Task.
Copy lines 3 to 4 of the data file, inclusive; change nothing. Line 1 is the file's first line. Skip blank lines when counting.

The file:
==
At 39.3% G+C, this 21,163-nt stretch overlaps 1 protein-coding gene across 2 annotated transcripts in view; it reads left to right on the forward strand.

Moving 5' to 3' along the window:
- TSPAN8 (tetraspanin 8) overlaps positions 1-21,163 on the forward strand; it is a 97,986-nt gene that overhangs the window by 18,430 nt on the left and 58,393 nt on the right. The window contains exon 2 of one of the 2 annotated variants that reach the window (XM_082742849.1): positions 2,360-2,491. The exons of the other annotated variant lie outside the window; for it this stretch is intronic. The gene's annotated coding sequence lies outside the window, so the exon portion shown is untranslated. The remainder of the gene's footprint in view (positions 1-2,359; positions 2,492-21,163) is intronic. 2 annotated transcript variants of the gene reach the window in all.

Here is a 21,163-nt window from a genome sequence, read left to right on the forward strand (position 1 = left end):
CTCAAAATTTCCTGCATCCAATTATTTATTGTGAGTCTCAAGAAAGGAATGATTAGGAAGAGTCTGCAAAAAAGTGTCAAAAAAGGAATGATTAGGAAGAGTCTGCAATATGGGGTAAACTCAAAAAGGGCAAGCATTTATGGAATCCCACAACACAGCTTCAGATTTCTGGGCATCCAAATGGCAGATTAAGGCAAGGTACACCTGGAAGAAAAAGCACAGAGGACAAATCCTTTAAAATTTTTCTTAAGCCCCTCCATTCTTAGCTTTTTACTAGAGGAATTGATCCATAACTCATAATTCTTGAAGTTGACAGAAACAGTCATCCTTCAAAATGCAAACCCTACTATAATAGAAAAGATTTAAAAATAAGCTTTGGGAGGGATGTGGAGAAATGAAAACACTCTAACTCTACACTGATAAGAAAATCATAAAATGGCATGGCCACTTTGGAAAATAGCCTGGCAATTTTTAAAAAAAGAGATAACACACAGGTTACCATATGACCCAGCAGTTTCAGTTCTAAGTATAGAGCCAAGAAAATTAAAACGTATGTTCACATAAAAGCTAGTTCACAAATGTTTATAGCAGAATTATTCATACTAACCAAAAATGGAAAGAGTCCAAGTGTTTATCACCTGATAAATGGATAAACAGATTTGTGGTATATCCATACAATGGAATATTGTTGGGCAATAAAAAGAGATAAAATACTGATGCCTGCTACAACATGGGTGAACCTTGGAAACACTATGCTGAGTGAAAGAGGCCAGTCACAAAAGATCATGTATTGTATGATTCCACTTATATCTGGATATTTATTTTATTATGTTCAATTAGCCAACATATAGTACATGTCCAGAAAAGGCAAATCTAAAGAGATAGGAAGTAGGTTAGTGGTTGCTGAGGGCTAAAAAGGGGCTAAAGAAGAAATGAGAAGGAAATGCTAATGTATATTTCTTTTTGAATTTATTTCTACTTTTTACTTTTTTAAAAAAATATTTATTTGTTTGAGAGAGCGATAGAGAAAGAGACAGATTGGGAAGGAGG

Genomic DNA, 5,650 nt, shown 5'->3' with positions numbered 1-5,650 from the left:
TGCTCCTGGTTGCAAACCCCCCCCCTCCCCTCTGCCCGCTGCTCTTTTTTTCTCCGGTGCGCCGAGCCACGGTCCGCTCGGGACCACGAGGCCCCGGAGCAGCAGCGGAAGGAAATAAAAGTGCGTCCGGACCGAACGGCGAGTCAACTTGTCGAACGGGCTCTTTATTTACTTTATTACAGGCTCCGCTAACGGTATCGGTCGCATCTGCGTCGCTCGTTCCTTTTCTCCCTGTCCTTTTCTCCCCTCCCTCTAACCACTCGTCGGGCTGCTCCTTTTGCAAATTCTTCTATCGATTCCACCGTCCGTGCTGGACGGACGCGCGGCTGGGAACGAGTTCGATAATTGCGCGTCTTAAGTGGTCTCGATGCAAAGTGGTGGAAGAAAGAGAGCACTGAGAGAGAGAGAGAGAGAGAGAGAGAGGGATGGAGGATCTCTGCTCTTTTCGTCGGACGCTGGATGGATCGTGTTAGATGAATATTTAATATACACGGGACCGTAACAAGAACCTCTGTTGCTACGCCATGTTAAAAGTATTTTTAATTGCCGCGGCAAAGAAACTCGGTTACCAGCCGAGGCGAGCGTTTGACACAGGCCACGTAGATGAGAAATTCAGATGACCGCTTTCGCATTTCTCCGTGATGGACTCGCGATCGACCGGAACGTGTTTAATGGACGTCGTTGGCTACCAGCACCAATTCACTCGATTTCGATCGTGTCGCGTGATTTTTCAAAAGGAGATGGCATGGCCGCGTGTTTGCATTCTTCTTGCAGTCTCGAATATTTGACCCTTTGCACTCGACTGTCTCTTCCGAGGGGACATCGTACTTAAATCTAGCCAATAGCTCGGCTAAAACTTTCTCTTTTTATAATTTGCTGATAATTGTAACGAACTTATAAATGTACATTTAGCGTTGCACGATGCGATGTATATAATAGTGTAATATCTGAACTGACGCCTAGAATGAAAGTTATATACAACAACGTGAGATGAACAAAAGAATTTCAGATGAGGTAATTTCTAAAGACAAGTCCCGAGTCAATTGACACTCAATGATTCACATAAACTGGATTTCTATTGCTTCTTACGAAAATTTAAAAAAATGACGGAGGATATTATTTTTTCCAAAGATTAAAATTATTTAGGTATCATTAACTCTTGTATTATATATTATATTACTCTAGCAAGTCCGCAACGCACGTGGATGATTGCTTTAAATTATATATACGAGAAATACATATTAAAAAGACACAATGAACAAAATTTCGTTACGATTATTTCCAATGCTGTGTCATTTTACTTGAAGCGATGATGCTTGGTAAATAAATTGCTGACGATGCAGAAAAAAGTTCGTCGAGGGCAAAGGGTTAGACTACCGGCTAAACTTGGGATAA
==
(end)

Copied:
- TSPAN8 (tetraspanin 8) overlaps positions 1-21,163 on the forward strand; it is a 97,986-nt gene that overhangs the window by 18,430 nt on the left and 58,393 nt on the right. The window contains exon 2 of one of the 2 annotated variants that reach the window (XM_082742849.1): positions 2,360-2,491. The exons of the other annotated variant lie outside the window; for it this stretch is intronic. The gene's annotated coding sequence lies outside the window, so the exon portion shown is untranslated. The remainder of the gene's footprint in view (positions 1-2,359; positions 2,492-21,163) is intronic. 2 annotated transcript variants of the gene reach the window in all.

Here is a 21,163-nt window from a genome sequence, read left to right on the forward strand (position 1 = left end):